Reproductive impairment of sea urchin upon chronic exposure to cadmium. Part II : Effects on sperm development

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Original languageEnglish
Pages (from-to)11-20
Journal / PublicationEnvironmental Pollution
Issue number1
Publication statusPublished - Jan 2001


Chronic pollution may impair the reproductive success of adult organisms through a decrease in the quality of gametes. Our parallel study on gamete quality, showed that male sea urchins were more sensitive than the females towards cadmium pollution. The effects of chronic exposure to 0.01 and 1 ppm Cd2+ on sperm development of the sea urchin Anthocidaris crassispina were studied. Despite the fact that no significant change in gonad index was observed when sea urchins were exposed to both levels of Cd2+ for 4 weeks, deposition of electron-dense materials was conspicuous at the wall and intracellular space of male gonads. Apparent cytological alterations were observed in sperm cells, including changes in morphology of nuage in spermatogonia. The discrete, granular bodies of nuage were replaced by a large electron-dense body. Spermatozoa with short, incomplete 'broken' tails (scanning electron microscope observation) or tails of spermatids/spermatozoa with extraordinary electron-density (transmission electron microscope observation) were more abundant in gonads exposed to both levels of Cd2+. Mitochondrial cristae deformation was observed for sperm cells at all stages of development. Sperm plasma membrane also became more convoluted but acrosome remained intact. The observed cytological distortion of sperm tails and mitochondria/midpiece could help to explain the decline in motility as well as poor perseverance in sperm produced by sea urchins exposed to cadmium observed in our earlier study. Copyright (C) 2000 Elsevier Science Ltd.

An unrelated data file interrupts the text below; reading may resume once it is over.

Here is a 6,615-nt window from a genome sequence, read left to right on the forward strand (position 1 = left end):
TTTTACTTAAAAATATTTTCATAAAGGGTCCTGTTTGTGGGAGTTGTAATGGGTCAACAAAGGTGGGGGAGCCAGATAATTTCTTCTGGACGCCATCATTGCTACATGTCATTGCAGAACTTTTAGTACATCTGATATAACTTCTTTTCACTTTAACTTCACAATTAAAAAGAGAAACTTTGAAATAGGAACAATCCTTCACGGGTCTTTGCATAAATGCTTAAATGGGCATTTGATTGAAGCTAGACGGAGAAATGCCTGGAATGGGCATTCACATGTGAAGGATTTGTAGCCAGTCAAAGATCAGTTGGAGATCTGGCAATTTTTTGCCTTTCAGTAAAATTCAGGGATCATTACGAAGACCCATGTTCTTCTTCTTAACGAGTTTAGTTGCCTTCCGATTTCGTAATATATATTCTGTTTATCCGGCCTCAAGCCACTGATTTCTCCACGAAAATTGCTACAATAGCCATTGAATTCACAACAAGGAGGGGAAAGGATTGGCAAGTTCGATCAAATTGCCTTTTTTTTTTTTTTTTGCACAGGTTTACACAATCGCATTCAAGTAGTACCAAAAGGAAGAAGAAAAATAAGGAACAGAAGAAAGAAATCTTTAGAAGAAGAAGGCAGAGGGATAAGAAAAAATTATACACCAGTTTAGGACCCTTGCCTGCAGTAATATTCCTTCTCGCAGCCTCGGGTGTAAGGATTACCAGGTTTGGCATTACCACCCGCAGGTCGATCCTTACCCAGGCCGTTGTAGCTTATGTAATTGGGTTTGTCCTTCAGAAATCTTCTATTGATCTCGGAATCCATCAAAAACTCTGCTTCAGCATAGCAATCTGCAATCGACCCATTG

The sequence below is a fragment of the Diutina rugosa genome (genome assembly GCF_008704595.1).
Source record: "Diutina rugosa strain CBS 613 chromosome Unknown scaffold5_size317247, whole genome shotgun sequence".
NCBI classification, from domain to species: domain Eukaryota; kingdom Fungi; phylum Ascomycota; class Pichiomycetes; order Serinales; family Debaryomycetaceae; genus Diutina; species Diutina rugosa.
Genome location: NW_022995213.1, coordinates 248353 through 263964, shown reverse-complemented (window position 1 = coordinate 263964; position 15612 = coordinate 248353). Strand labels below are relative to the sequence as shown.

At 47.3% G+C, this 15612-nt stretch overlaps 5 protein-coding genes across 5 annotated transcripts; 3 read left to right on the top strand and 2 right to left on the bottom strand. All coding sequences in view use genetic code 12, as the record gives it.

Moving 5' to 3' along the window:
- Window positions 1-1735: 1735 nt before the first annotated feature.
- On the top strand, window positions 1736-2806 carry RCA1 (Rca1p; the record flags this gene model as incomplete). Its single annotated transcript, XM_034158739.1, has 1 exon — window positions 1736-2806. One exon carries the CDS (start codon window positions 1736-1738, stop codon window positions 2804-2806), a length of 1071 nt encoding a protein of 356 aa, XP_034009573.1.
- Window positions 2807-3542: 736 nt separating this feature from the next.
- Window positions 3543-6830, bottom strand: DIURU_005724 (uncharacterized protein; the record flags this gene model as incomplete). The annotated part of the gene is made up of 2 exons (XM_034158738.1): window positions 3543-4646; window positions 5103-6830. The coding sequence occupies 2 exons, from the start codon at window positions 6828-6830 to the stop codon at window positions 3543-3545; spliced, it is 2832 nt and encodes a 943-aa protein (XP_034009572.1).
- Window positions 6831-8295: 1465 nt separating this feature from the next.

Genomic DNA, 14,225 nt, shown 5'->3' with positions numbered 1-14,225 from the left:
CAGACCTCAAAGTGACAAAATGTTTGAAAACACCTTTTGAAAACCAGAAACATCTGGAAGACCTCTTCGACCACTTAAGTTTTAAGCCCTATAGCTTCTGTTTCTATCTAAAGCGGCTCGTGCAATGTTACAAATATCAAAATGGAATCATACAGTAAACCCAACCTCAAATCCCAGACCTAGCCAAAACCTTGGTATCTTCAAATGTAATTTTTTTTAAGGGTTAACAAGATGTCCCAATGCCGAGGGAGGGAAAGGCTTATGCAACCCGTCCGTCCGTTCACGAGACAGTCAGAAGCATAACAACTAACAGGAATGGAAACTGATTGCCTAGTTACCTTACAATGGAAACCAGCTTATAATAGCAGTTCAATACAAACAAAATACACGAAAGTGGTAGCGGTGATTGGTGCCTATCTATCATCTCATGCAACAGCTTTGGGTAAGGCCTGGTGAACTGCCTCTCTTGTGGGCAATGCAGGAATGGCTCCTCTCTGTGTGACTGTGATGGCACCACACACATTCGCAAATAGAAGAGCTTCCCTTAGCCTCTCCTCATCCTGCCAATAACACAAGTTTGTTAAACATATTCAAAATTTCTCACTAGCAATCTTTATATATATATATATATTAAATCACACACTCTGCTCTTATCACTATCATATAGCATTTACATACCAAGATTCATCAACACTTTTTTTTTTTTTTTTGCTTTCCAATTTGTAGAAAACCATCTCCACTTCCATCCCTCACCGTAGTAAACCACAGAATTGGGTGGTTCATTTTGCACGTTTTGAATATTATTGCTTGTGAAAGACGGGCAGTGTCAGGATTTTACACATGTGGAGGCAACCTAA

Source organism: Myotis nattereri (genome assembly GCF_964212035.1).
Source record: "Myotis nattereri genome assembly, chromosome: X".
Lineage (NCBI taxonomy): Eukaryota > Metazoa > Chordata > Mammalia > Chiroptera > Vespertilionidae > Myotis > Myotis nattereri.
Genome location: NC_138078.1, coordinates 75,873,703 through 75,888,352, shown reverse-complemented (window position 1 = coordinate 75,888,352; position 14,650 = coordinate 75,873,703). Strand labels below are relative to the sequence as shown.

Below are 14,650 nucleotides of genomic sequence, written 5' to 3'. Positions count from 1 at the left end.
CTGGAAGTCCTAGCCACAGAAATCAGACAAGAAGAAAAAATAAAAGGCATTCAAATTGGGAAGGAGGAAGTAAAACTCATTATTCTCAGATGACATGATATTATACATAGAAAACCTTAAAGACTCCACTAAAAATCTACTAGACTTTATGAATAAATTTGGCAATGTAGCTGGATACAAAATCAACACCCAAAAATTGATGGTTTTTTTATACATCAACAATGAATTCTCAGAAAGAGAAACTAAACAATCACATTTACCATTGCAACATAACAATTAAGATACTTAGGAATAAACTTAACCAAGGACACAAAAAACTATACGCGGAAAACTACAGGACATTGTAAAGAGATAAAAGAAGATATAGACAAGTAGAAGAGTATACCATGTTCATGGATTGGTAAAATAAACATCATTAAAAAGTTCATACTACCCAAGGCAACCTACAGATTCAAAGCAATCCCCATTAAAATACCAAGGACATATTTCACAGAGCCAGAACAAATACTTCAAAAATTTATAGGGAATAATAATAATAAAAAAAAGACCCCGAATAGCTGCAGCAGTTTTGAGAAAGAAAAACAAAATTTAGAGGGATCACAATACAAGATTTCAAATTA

Research Area(s)

  • Echinoids, Mitochondrial dis-organization, Nuage, Spermatogenesis, Tail defects